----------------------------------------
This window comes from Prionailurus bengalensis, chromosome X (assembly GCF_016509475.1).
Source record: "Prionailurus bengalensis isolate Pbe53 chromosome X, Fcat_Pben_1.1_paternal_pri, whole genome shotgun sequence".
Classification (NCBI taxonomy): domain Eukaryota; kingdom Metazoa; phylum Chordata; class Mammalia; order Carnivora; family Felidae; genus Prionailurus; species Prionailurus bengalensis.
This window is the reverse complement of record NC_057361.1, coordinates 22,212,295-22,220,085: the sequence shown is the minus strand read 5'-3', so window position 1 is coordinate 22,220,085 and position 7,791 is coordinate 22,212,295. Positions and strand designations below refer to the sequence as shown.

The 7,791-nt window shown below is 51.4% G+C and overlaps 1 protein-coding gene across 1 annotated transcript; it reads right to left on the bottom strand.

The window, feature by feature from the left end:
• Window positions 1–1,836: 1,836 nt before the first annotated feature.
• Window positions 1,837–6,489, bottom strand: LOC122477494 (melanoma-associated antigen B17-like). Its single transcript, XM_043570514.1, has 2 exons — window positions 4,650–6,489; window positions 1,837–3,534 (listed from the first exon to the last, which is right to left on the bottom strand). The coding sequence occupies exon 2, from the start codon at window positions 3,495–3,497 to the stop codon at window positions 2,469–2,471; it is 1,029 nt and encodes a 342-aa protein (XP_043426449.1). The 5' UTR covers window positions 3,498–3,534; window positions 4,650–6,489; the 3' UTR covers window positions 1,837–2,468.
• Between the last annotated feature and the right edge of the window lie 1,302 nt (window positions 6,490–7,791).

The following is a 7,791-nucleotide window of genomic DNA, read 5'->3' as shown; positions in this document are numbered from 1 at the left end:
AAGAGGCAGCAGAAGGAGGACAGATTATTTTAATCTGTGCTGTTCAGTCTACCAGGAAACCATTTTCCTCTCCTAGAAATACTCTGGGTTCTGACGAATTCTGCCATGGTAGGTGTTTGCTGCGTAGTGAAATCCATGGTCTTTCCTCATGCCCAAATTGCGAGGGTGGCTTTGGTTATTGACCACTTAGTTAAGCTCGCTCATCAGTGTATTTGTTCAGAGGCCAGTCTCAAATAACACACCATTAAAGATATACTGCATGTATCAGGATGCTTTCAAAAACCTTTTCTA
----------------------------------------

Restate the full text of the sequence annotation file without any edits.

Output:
This window comes from Prionailurus bengalensis, chromosome X (assembly GCF_016509475.1).
Source record: "Prionailurus bengalensis isolate Pbe53 chromosome X, Fcat_Pben_1.1_paternal_pri, whole genome shotgun sequence".
Classification (NCBI taxonomy): domain Eukaryota; kingdom Metazoa; phylum Chordata; class Mammalia; order Carnivora; family Felidae; genus Prionailurus; species Prionailurus bengalensis.
This window is the reverse complement of record NC_057361.1, coordinates 22,212,295-22,220,085: the sequence shown is the minus strand read 5'-3', so window position 1 is coordinate 22,220,085 and position 7,791 is coordinate 22,212,295. Positions and strand designations below refer to the sequence as shown.

The 7,791-nt window shown below is 51.4% G+C and overlaps 1 protein-coding gene across 1 annotated transcript; it reads right to left on the bottom strand.

The window, feature by feature from the left end:
• Window positions 1–1,836: 1,836 nt before the first annotated feature.
• Window positions 1,837–6,489, bottom strand: LOC122477494 (melanoma-associated antigen B17-like). Its single transcript, XM_043570514.1, has 2 exons — window positions 4,650–6,489; window positions 1,837–3,534 (listed from the first exon to the last, which is right to left on the bottom strand). The coding sequence occupies exon 2, from the start codon at window positions 3,495–3,497 to the stop codon at window positions 2,469–2,471; it is 1,029 nt and encodes a 342-aa protein (XP_043426449.1). The 5' UTR covers window positions 3,498–3,534; window positions 4,650–6,489; the 3' UTR covers window positions 1,837–2,468.
• Between the last annotated feature and the right edge of the window lie 1,302 nt (window positions 6,490–7,791).

The following is a 7,791-nucleotide window of genomic DNA, read 5'->3' as shown; positions in this document are numbered from 1 at the left end:
AAGAGGCAGCAGAAGGAGGACAGATTATTTTAATCTGTGCTGTTCAGTCTACCAGGAAACCATTTTCCTCTCCTAGAAATACTCTGGGTTCTGACGAATTCTGCCATGGTAGGTGTTTGCTGCGTAGTGAAATCCATGGTCTTTCCTCATGCCCAAATTGCGAGGGTGGCTTTGGTTATTGACCACTTAGTTAAGCTCGCTCATCAGTGTATTTGTTCAGAGGCCAGTCTCAAATAACACACCATTAAAGATATACTGCATGTATCAGGATGCTTTCAAAAACCTTTTCTA